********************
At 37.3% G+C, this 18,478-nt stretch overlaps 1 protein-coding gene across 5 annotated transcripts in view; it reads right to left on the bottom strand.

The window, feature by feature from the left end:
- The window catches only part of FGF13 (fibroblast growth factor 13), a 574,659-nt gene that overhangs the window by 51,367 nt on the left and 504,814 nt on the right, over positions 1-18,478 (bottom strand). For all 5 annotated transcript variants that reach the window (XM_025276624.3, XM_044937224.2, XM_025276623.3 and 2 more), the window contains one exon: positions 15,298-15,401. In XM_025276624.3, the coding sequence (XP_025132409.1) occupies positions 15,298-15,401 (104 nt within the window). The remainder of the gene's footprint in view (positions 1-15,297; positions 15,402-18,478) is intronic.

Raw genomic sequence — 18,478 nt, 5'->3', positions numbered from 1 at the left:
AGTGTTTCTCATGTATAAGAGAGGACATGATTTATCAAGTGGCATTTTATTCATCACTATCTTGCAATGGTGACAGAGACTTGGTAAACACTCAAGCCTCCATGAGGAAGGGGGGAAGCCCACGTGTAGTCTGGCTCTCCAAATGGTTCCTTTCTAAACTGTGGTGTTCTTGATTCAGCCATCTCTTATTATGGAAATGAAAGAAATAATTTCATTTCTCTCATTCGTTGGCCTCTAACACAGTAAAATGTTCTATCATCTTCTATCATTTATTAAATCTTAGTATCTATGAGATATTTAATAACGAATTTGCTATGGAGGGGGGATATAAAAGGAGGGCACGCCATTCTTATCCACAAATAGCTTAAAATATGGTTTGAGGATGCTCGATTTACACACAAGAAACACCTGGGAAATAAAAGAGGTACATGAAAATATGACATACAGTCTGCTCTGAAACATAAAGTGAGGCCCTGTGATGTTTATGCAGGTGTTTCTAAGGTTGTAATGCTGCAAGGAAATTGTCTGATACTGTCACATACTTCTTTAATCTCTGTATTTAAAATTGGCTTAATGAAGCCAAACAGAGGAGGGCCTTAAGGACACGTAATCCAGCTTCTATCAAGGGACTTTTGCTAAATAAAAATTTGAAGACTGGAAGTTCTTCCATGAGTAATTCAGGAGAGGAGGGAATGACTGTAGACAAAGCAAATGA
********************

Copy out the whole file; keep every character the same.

At 37.3% G+C, this 18,478-nt stretch overlaps 1 protein-coding gene across 5 annotated transcripts in view; it reads right to left on the bottom strand.

The window, feature by feature from the left end:
- The window catches only part of FGF13 (fibroblast growth factor 13), a 574,659-nt gene that overhangs the window by 51,367 nt on the left and 504,814 nt on the right, over positions 1-18,478 (bottom strand). For all 5 annotated transcript variants that reach the window (XM_025276624.3, XM_044937224.2, XM_025276623.3 and 2 more), the window contains one exon: positions 15,298-15,401. In XM_025276624.3, the coding sequence (XP_025132409.1) occupies positions 15,298-15,401 (104 nt within the window). The remainder of the gene's footprint in view (positions 1-15,297; positions 15,402-18,478) is intronic.

Raw genomic sequence — 18,478 nt, 5'->3', positions numbered from 1 at the left:
AGTGTTTCTCATGTATAAGAGAGGACATGATTTATCAAGTGGCATTTTATTCATCACTATCTTGCAATGGTGACAGAGACTTGGTAAACACTCAAGCCTCCATGAGGAAGGGGGGAAGCCCACGTGTAGTCTGGCTCTCCAAATGGTTCCTTTCTAAACTGTGGTGTTCTTGATTCAGCCATCTCTTATTATGGAAATGAAAGAAATAATTTCATTTCTCTCATTCGTTGGCCTCTAACACAGTAAAATGTTCTATCATCTTCTATCATTTATTAAATCTTAGTATCTATGAGATATTTAATAACGAATTTGCTATGGAGGGGGGATATAAAAGGAGGGCACGCCATTCTTATCCACAAATAGCTTAAAATATGGTTTGAGGATGCTCGATTTACACACAAGAAACACCTGGGAAATAAAAGAGGTACATGAAAATATGACATACAGTCTGCTCTGAAACATAAAGTGAGGCCCTGTGATGTTTATGCAGGTGTTTCTAAGGTTGTAATGCTGCAAGGAAATTGTCTGATACTGTCACATACTTCTTTAATCTCTGTATTTAAAATTGGCTTAATGAAGCCAAACAGAGGAGGGCCTTAAGGACACGTAATCCAGCTTCTATCAAGGGACTTTTGCTAAATAAAAATTTGAAGACTGGAAGTTCTTCCATGAGTAATTCAGGAGAGGAGGGAATGACTGTAGACAAAGCAAATGA